but in a different state. You show this to your
friend John Tukey, and he's like, oh
yeah, that makes sense. And he draws a star in
the middle of your three and sits back as if that
explained everything. So you're like, whatever,
and flip it back around to get to the other
three and check it. The star turns into a not star. And from this alternate
three, there's this 1-6-3 loop that connects
to the main loop at one, which is the same one as
one has always been. But there's a different
one off of the main two in the 2-5-1 loop. And of course, everything looks
different if you flip it over. And these threes
are also different, because they have different
numbers on the other side. And you complete a
diagram of possibilities, which allows you to find the
optimal Tuckerman traverse. You also diagram the
original trihexaflexagon, which is pretty simple. The flexagon committee
approves your diagrams and decides to call
them Feynman diagrams. Everything is going
great until 1941, because suddenly there's
important war stuff to do, and flexagons are
largely forgotten. OK. Now fast forward 15 years,
and be Martin Gardner. You're an amateur
magician, and you're hanging out at
your friend's place talking about magician stuff. Anyway your friend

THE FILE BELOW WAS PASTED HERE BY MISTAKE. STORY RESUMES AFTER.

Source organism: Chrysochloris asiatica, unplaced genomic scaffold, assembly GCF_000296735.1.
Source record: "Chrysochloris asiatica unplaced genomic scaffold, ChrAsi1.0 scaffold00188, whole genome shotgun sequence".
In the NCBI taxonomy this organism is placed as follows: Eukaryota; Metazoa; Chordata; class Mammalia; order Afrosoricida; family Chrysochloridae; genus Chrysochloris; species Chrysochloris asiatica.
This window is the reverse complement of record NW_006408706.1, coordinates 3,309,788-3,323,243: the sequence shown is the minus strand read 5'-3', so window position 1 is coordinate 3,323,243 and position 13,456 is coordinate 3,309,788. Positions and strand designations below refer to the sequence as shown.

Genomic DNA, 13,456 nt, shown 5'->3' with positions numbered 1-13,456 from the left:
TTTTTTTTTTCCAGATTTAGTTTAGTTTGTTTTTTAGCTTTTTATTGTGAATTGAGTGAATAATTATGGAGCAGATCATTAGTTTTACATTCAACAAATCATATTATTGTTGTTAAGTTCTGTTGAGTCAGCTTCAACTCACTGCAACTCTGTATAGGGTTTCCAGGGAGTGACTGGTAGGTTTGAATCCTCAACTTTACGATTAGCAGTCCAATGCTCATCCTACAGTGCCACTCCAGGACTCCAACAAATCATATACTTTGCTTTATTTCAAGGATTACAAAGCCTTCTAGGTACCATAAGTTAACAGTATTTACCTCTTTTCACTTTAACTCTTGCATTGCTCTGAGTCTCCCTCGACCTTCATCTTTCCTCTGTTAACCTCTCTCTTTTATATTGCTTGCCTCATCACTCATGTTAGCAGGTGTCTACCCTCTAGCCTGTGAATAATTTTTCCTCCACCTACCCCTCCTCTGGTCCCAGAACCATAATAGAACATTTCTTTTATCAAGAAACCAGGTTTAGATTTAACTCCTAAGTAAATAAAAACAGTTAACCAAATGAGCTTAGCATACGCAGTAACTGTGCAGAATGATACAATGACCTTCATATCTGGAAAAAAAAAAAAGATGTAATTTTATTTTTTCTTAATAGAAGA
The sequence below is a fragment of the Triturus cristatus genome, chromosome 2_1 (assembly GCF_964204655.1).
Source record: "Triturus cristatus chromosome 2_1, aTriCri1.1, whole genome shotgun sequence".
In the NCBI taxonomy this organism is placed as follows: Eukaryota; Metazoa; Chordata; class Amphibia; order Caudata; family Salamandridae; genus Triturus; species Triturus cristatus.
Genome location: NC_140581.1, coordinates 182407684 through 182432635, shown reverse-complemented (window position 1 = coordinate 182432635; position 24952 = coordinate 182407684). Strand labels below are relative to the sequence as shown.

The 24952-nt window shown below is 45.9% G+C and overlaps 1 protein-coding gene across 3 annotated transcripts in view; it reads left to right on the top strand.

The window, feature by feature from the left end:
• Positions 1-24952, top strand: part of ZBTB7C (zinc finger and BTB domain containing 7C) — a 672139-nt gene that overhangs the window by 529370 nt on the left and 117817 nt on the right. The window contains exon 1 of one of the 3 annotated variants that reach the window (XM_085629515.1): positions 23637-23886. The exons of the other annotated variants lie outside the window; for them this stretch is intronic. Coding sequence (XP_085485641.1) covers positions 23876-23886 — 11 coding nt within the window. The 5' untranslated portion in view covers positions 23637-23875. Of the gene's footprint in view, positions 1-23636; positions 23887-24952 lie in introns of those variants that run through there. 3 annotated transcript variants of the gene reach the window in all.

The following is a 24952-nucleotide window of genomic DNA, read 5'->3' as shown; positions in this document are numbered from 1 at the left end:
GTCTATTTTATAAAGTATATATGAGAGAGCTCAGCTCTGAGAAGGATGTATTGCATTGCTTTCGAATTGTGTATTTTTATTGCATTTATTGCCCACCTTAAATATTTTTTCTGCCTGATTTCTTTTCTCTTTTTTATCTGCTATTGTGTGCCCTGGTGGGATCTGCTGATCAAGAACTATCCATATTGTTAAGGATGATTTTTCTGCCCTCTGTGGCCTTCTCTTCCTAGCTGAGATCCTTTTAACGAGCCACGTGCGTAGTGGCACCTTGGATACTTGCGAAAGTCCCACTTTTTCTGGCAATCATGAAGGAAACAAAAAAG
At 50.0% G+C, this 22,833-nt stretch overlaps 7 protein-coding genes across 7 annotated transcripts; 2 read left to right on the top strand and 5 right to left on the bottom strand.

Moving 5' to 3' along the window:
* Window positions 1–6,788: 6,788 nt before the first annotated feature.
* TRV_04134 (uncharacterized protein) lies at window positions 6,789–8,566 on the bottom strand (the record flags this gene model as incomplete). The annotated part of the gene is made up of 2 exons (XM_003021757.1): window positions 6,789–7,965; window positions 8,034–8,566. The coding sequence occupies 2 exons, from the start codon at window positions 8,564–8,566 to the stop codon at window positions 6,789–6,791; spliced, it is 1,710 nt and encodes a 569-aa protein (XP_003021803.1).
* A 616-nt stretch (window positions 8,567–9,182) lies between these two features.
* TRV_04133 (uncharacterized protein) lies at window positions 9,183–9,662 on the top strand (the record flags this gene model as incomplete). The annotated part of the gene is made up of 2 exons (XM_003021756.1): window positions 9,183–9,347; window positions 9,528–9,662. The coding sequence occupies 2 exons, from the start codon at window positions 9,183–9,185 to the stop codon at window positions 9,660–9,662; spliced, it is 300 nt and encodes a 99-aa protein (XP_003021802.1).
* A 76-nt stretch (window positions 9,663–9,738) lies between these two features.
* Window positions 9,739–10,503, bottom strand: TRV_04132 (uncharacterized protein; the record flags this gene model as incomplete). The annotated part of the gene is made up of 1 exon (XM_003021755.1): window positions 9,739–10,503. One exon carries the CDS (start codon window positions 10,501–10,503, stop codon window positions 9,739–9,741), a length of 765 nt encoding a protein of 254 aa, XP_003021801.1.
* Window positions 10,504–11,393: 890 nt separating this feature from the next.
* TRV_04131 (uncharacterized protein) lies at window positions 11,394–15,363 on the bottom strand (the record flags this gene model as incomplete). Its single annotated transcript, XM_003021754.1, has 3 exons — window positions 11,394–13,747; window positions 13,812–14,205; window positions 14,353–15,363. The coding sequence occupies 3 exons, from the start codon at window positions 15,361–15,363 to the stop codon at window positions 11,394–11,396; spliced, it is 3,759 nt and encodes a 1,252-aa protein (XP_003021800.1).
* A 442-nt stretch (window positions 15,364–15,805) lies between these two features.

shows you something you've never seen before--
a big flexagon he's made out of cloth. And you're thinking,
hey, this is awesome. Maybe other people would like to
know about this flexagon thing. So you write an article
for Scientific American, and soon you've landed yourself
a gig writing a regular column about recreational mathematics
called "Mathematical Games," and it's a huge success and
gets hundreds of comments. I mean, letters, and there's
nothing else like your column. And all the cool people
are inspired by you, and you're pretty
much the reason why people know about
things like tangrams, and Conway's Game of Life,
and the work of MC Escher, and other things like that. Now fast forward 50
years, and say you're me in the generation of people
inspired by Martin Gardner are now the people
inspiring you. So he's your math
inspiration grandfather. And now you yourself are in
the business of mathematically inspiring people,
and you want them to be aware of their math
inspiration heritage. OK, now say you are you. If you think
hexaflexagons are cool that was just column number one. And I invite you to join in
with the hundreds of people to celebrate Martin Gardner's
birthday every October 21. This year, there
will be hexaflexagon parties in homes and
schools all over the world. And if you want to
attend or host one, check the description. I'm celebrating by
making these videos, and also I just like the image
of flexagons everywhere-- floating around lunch tables,
spilling out of your pockets, lost in your couch cushions. I like to keep some
ready to deploy out of my wallet or
tiny yellow purse, in case of a flexagon emergency. And then there's more
recent innovations in flexagon technology, and
all the cool ways to color them, and other stuff. But that will have to
wait until next time.